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Kansas State House District 111

The Kansas House of Representatives is the lower house of the legislature of the U.S. state of Kansas. Composed of 125 state representatives from districts with roughly equal populations of at least 19,000, its members are responsible for crafting and voting on legislation, helping to create a state budget, and legislative oversight over state agencies.

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    Eber Phelps

  • Barb Wasinger

Biographical Information

With all of the issues facing Kansas brought about by the COVID-19 virus, what would be your first priority?

Would you support overturning the SAFE Act that was put into place creating barriers to voting by Kansans? What changes to Kansas election laws and voting systems would you support? Please explain why you would support those changes.

What is your position on expanding Medicaid? Why? What would you propose to ensure health care availability in rural areas?

What is your position on gun control and the issue of gun violence? What, if any, changes would you propose to current laws?

How can changes be made to current House and Senate rules that allow for Chamber Leaders to control Committee leadership?

Will you support changing the House and Senate rules to allow a transparent system for determining which proposed bills are heard, debated and voted on? If not, why not?

Issues with DCF and foster care, plus antiquated computer systems in the Departments of Labor and Education have made news. Do you feel that our current agencies are funded at a level that they can carry out their missions? If yes, what is the problem? If no, how can it be addressed?

How can Legislators address the issues of Diversity, Equity, and Inclusion in Kansas?

In the current politically-polarized environment, how can Senators and Representatives work together to govern Kansas?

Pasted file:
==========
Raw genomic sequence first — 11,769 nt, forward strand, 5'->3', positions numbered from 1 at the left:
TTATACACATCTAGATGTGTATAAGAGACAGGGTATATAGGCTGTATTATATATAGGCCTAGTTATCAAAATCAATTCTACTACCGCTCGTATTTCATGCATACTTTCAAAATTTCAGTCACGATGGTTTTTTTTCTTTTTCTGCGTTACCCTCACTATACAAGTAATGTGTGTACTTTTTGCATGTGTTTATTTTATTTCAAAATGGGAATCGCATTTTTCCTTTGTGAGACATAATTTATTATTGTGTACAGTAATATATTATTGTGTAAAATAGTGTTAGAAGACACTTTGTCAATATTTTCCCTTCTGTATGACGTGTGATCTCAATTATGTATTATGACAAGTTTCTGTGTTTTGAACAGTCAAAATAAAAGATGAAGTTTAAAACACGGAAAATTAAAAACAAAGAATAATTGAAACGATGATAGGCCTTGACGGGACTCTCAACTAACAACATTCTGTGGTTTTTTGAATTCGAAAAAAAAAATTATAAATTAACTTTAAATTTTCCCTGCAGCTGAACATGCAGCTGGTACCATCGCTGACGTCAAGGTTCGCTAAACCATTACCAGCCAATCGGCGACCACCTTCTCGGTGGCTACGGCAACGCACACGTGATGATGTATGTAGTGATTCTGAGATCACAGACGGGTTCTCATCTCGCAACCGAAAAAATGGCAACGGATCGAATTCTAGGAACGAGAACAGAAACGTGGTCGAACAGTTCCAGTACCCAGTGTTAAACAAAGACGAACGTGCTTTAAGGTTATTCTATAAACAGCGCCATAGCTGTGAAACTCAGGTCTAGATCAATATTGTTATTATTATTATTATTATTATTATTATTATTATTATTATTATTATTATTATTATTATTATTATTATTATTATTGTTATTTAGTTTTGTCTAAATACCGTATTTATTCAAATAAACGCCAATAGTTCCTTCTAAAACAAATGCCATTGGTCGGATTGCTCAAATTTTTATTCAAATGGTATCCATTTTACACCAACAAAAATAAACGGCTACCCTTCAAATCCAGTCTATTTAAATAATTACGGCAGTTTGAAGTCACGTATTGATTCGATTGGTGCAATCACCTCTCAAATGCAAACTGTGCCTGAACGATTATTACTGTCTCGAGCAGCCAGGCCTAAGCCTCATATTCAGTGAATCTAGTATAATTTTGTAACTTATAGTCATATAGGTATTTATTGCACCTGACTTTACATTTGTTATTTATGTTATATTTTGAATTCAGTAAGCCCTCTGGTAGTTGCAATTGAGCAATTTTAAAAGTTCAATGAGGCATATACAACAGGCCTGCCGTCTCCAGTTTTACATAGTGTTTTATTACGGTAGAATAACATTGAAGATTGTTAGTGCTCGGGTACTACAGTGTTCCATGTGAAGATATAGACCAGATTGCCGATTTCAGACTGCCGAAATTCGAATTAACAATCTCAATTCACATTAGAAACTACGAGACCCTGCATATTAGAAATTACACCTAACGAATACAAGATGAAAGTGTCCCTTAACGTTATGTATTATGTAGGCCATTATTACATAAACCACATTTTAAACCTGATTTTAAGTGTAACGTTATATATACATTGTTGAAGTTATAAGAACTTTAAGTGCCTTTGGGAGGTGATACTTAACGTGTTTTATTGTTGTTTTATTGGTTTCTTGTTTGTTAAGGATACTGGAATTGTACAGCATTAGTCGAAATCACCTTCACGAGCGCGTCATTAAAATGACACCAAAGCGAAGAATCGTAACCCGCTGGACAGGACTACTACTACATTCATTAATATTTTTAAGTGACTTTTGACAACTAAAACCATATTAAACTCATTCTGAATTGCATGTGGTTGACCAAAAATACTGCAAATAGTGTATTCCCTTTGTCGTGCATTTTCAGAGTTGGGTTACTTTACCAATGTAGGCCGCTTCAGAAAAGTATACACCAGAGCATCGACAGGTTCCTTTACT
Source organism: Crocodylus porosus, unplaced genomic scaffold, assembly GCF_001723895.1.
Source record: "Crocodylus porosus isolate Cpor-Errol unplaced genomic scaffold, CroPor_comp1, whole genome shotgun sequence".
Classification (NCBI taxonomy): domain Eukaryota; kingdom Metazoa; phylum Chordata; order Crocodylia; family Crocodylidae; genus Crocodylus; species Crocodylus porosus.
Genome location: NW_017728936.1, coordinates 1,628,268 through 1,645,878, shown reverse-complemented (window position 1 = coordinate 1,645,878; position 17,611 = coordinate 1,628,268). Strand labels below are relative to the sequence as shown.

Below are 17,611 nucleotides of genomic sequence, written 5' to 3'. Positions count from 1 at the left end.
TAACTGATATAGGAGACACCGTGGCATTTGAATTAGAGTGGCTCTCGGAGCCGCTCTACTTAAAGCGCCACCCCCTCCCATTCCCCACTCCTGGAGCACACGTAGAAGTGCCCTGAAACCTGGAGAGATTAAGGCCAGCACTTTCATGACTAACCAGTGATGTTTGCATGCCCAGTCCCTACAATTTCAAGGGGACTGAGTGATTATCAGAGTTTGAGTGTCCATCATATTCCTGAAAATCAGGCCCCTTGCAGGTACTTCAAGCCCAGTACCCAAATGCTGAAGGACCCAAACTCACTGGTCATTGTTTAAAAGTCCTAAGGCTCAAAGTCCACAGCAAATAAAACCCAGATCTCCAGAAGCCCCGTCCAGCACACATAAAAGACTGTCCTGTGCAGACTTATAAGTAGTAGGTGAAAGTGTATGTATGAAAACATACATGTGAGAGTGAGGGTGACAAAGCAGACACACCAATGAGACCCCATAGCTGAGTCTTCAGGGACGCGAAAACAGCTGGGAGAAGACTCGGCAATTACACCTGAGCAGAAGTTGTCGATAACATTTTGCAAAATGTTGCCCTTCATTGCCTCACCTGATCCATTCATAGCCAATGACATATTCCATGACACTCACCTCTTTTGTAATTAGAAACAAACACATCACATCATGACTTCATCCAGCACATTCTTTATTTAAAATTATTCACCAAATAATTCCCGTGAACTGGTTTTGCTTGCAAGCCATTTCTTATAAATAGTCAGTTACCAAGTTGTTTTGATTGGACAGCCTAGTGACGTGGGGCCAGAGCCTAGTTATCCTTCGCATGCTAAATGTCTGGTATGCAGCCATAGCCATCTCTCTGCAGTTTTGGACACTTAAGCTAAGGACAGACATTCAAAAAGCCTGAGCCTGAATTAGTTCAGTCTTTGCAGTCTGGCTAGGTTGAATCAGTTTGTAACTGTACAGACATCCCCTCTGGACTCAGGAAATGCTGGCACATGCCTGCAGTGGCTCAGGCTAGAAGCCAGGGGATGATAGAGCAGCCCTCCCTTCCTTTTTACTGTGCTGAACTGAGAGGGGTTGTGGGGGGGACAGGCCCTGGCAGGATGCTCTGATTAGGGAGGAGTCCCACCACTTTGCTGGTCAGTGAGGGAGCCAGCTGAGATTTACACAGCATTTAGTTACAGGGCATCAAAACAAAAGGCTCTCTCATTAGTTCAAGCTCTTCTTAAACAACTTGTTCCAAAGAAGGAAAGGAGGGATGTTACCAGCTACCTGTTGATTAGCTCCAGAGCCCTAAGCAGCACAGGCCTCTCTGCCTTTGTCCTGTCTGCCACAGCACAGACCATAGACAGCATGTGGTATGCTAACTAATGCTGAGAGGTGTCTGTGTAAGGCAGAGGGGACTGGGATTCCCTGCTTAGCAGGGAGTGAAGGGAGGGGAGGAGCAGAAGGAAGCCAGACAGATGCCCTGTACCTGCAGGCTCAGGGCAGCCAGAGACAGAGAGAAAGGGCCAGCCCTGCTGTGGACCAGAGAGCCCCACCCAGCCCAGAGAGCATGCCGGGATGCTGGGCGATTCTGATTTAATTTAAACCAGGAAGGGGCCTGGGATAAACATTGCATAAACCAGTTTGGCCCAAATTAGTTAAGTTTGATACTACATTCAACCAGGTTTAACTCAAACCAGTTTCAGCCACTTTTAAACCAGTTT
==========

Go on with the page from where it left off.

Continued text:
New legislative districts are drawn by the Legislature during the second year following the Census (2012, 2022, etc.) Would you vote in favor of an amendment that would create an impartial committee to draw the new legislative districts in Kansas?

Personal Biography My name is Eber Phelps, I am a lifelong resident of Hays, Kansas. I was educated in Hays graduating from St. Joseph's Military Academy and earning a BA Degree from Fort Hays State University. I have been active in elective office serving as both Hays Mayor and city commissioner. I also served in the Kansas House for 9 terms. For twenty years I was employed by Glassman Corporation of Hays and retired in 2018.
Campaign Phone (785) 623-7575
Campaign Email
Education High School: St. Joseph's Military Academy College: BA Fort Hays State University
Community/Public Service Mayor of Hays and city commissioner Ellis County Coalition for Economic Development. Ellis County Extension Board Hays Library Board Washington Elementary Site Council Restore (Habitat for Humanity) PAWS for Colorado Dog Rescue
Address 3103 Olympic Lane Hays, KS 67601
As it is with every legislative session just about everything centers around the budget which pretty much defines the parameters of where the state will be able to provide funding. The pandemic has created an out of the ordinary challenge to the budgeting process. Unlike the last two session the legislature will need to start immediately in prioritizing expenditures as well as cuts. I've always felt the best return on our investments has been in Education funding at all levels. I will include early childhood funding issues in that mix which is critical in preventing future problems.
Citizen participation has always been of interest to me especially when it pertains to voting. After years of communist rule and voter suppression in the former USSR, the very first open election for a democratically elected Governor of a Russian State resulted in a remarkable 86% registered voter turnout. We as a leader in Democracy should be the country setting the standard but we seem to struggle with the idea of getting as many people to the polls as possible. I've been involved in a number of debates on the House Floor over facilitating voter turnout. The GOP leadership seems to always stifle any progress in that area on the grounds of potential voter fraud. I'm all for increased voter participation and overturning any policies that deter that effort. I believe there are a number of things we can do such as automatic registration when someone turns 18 and adopting a mail ballot program. Aurora, Colorado has been using mail in ballots for many years and has a 70% participation.